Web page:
Just as South Africa went into a hard lockdown that shuttered businesses and restricted all movement in April, a flurry of early-season swell lit up the iconic righthander at Jeffreys Bay and didn’t let up. The South African government was lauded for its initial response to flatten the curve – a strategy to try and slow the spread of the coronavirus – but two weeks in, a far more devastating problem than watching empty peelers became evident. Just two miles east of Supertubes, beyond the lavish guesthouses and rows of surf shops, people were starving in the townships of Pelsrus and Tokyo Sexwale.
“Guys were coming up to me and telling me they hadn’t eaten anything in days,” says Rhynhardt “Chokka” Trahms, a 23-year-old local surfer who had volunteered to assist in routine police patrols around J-Bay to keep movement down to a minimum and help people stay safe. “A lot of people who live in these poorer parts of J-Bay earn a weekly wage and the money was now finished. They had no food; they couldn’t work or move around. Some families were eating only every second or third day in order to survive. The reality of (the situation) was pretty grim.”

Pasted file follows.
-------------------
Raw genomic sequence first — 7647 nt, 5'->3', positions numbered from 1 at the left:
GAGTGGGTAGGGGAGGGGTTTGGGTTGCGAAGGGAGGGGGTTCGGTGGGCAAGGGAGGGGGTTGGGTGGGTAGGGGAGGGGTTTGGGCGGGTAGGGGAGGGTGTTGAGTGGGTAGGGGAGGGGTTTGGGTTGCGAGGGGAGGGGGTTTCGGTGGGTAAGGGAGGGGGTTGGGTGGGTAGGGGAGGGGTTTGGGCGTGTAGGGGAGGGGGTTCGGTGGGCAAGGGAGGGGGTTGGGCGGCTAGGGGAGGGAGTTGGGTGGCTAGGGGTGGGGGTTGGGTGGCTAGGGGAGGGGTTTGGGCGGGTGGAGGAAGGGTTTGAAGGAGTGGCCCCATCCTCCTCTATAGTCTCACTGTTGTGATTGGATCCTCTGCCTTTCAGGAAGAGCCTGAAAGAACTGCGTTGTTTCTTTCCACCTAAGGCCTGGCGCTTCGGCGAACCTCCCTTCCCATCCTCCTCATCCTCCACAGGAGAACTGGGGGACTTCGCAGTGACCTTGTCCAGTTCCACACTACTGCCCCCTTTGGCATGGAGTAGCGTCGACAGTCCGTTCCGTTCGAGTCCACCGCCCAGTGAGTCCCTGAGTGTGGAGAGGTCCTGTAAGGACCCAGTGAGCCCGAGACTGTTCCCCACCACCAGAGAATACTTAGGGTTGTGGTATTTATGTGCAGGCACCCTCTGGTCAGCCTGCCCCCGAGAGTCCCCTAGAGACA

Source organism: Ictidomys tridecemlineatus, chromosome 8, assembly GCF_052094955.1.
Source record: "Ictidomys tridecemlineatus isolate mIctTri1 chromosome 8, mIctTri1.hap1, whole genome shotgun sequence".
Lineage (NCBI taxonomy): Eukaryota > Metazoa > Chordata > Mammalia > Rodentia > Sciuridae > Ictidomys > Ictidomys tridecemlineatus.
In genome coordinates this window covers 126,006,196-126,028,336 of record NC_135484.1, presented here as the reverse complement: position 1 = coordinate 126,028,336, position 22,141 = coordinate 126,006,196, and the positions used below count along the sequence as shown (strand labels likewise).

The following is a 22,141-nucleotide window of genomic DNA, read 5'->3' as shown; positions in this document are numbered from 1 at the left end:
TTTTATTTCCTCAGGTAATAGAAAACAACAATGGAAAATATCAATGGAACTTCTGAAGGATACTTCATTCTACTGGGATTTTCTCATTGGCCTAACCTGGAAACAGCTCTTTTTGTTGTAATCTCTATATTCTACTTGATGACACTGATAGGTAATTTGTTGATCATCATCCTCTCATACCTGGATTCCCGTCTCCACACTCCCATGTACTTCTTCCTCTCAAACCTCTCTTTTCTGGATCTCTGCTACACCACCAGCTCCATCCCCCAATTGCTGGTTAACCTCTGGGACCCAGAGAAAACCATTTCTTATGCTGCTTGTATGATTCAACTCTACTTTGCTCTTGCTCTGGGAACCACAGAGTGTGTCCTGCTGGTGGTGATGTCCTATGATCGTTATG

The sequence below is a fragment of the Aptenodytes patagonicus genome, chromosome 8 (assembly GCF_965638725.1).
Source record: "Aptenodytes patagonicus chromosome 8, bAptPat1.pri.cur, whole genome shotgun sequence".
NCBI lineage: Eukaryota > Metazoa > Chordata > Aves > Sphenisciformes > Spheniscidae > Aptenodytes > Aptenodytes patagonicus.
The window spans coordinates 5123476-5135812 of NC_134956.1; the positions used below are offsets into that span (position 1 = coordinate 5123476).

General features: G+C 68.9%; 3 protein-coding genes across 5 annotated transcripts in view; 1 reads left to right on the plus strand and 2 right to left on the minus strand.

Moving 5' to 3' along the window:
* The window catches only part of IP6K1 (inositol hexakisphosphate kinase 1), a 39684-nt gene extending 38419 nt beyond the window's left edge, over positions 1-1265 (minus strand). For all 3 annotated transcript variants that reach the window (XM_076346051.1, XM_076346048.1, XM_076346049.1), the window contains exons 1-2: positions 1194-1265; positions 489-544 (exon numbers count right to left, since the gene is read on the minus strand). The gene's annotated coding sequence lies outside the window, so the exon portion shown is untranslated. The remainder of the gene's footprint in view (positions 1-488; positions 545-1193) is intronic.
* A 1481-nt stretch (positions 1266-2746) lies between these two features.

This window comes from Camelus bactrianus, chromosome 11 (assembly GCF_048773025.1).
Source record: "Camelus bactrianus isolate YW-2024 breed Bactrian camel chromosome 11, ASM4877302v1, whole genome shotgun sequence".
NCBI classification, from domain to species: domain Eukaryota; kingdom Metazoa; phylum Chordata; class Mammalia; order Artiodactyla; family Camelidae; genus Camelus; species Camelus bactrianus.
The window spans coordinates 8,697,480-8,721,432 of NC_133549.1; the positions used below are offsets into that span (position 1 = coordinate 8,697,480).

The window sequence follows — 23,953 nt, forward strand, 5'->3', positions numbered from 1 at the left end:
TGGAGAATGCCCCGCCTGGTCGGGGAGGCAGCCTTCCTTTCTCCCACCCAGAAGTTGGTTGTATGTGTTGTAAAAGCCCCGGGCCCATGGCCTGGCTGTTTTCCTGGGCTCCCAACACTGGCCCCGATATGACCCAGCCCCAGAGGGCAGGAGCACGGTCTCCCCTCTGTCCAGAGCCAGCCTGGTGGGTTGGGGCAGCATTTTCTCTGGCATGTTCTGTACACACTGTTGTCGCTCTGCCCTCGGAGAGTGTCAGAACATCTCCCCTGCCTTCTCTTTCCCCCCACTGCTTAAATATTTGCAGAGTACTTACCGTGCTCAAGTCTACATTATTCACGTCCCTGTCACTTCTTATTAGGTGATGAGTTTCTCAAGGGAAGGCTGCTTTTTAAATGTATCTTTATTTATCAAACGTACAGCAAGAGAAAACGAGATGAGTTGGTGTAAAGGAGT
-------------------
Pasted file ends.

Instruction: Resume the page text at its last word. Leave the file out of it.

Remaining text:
South Africa has one of the highest levels of inequality in the world, with millions of people living hand to mouth. Even before the COVID-19 pandemic bought the economy to a grinding halt, the country’s national statistics service estimated that 56 percent of the population lives in poverty, or on less than $100 a month.
Trahms sent a message to his WhatsApp group of close friends, all J-Bay locals, and their focus immediately shifted from the waves they were missing to figuring out what they could do to help.
By the following morning, they had launched a crowdfunding page “Let’s feed J-Bay”. By the end of the week, they coordinated their first food drop. Less than one month later, the campaign has fed over 10,000 people, provided more than 280,000 meals and has become the main source of food relief amongst impoverished communities in Jeffreys Bay.